The Terracotta Army of Qin Shi Huangdi

What came to light in the vicinity of the tomb of China’s first emperor in the Lintong district near Xi’an in 1974 was an entire army of 7,000 lifesize terracotta figures—a combat legion complete with enough horses and chariots to protect Qin Shi Huangdi in the afterlife. Each soldier had an individual face and was signed by one of a whole army of laborers, allowing for the severest punishments if their work was found wanting. As future research would reveal, each of the tens of thousands of arrowheads found in the pit is made of exactly the same alloy and is exactly the same weight, thus providing evidence of the world’s first military-industrial complex.

Qin Shi Huangdi’s tyranny and rigorous legalism in 221 BCE brought the unification of the seven states and so put an end to the Warring States Period. The walls that separated them were razed and the first Great Wall encompassing a highly centralized empire that tried to standardize thought and burnt books to silence criticism was built. During the Great Leap Forward of the 1950s, Mao Zedong, another expert at dealing with criticism, refused to acknowledge comparisons with the First Emperor and boasted that he and his comrades had surpassed the deeds of Qin Shi Huangdi a hundredfold. The dynasty of the Qin—which gave China its name—ended in 207 BCE with the death of the First Emperor’s only son.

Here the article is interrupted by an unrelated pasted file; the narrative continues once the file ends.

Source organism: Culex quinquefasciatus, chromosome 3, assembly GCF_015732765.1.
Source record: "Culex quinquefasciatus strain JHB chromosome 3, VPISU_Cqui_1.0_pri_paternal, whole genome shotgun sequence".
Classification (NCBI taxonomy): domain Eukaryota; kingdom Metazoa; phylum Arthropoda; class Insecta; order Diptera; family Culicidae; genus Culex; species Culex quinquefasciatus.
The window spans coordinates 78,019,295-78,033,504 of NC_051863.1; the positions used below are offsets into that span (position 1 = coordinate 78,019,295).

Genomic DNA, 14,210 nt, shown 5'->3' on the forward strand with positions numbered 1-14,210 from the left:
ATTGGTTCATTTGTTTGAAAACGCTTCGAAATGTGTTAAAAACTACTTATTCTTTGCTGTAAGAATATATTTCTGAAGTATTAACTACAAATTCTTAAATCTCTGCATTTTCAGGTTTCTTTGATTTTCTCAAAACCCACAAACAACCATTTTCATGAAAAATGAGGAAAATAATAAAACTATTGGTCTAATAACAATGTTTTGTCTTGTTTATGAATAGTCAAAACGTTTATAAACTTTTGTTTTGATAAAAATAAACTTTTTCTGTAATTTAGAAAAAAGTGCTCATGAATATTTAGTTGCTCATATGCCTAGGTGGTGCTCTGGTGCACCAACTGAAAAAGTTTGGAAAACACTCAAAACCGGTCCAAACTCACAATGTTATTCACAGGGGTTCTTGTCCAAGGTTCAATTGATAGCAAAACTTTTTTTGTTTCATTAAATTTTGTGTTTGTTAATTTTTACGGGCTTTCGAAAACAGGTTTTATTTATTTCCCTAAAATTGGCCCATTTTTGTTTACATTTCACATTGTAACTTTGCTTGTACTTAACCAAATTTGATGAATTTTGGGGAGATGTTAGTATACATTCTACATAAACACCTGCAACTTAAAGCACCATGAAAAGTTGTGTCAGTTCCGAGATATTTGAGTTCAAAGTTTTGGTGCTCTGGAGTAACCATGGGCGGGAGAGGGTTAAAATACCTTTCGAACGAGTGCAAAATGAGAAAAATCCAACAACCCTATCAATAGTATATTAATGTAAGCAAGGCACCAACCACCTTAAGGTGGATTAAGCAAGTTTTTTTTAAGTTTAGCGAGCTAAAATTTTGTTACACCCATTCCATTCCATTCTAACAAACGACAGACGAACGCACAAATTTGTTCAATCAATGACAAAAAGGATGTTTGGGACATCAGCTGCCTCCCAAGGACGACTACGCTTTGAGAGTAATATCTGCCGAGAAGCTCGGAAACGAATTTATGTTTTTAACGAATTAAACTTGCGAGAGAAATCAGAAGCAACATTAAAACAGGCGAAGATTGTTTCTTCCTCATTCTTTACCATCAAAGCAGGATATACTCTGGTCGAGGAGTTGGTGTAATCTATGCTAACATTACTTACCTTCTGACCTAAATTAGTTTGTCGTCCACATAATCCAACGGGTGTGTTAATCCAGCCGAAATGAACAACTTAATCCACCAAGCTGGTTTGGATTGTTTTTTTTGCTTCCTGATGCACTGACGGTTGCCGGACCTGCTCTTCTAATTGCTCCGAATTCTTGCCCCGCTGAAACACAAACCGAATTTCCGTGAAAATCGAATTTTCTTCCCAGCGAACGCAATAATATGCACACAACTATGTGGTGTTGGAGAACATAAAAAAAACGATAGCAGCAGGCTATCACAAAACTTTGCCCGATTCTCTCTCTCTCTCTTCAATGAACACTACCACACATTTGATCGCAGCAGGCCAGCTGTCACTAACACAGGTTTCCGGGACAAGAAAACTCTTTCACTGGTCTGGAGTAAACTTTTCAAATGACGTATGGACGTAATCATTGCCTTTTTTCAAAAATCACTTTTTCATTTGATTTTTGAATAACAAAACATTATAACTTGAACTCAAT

The photographs of the terracotta army itself in Lintong and all the other objects to be exhibited were commissioned by the Rheinisch-Westfälische Auslandsgesellschaft e.V., Dortmund.


Jenseits der Grossen Mauer. Der Erste Kaiser und seine Terrakotta-Armee, München 1990


Jenseits der Grossen Mauer. Der Erste Kaiser und seine Terrakotta-Armee, Museum am Ostwall, Dortmund 1990
Daniel Schwartz. Die Grosse Mauer Chinas, Museum am Ostwall, Dortmund 1990

Letter of 19 April 1990 by the Shaanxi Provincial Cultural Relics Administration Bureau addressed to Beijing Customs (stamped by Shaanxi Provincial People's Government Cultural Relics Administration) confirming that D.S. has photographed terracotta soldiers and objects for the Dortmund exhibition and is allowed to export the films for development.